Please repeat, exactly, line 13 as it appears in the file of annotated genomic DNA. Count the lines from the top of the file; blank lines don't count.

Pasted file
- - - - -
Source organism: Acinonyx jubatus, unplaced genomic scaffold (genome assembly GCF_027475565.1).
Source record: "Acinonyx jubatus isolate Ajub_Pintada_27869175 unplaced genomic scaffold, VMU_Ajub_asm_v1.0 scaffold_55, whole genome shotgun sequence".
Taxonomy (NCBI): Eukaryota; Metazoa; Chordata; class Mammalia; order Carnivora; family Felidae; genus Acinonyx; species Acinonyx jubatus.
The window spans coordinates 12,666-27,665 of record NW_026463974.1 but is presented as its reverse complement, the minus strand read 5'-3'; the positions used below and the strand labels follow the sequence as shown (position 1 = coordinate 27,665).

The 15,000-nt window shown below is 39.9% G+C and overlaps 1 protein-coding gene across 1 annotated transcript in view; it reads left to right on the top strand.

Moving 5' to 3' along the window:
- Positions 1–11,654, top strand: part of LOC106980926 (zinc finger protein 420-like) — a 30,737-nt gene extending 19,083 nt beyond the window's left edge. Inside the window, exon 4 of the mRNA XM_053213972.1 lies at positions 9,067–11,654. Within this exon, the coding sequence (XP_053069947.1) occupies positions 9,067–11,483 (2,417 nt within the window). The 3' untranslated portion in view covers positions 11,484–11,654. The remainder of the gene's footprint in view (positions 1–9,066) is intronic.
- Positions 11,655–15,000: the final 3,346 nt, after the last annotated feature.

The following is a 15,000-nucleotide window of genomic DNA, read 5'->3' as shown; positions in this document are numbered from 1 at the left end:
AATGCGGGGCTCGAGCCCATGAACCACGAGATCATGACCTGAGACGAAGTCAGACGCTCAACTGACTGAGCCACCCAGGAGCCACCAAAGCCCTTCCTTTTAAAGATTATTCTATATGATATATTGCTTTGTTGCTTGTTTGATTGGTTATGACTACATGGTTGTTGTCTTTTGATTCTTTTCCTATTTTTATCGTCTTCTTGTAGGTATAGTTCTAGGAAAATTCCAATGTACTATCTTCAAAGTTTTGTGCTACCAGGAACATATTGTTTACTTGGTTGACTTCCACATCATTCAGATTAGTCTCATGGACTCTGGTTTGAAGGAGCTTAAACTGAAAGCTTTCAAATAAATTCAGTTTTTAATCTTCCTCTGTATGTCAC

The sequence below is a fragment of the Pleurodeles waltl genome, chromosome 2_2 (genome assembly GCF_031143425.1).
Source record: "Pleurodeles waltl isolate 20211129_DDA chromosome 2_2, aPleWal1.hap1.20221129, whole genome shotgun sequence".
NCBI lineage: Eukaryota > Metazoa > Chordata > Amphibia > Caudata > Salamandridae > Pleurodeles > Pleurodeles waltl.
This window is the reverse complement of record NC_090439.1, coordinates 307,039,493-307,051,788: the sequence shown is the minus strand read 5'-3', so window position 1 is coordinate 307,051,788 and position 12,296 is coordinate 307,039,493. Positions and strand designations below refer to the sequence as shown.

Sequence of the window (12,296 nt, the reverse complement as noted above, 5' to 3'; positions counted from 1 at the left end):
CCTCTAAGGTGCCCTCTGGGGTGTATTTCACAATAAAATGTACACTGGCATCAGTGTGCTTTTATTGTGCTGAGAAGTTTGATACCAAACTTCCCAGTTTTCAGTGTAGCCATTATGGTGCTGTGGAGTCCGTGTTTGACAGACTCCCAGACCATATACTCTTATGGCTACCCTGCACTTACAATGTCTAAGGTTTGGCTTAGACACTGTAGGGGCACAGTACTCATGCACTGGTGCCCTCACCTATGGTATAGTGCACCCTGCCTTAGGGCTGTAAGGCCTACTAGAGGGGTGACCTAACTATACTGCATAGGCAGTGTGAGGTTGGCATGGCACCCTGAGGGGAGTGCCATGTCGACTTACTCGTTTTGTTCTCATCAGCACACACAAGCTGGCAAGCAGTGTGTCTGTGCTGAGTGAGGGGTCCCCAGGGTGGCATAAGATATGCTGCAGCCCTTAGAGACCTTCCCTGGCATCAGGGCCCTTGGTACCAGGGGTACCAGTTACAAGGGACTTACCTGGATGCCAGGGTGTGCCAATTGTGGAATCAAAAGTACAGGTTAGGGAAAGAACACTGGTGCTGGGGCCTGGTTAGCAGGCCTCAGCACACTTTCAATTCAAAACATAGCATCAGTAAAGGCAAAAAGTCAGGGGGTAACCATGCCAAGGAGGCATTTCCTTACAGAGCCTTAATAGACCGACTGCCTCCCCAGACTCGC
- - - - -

NCBI lineage: Eukaryota > Metazoa > Chordata > Amphibia > Caudata > Salamandridae > Pleurodeles > Pleurodeles waltl.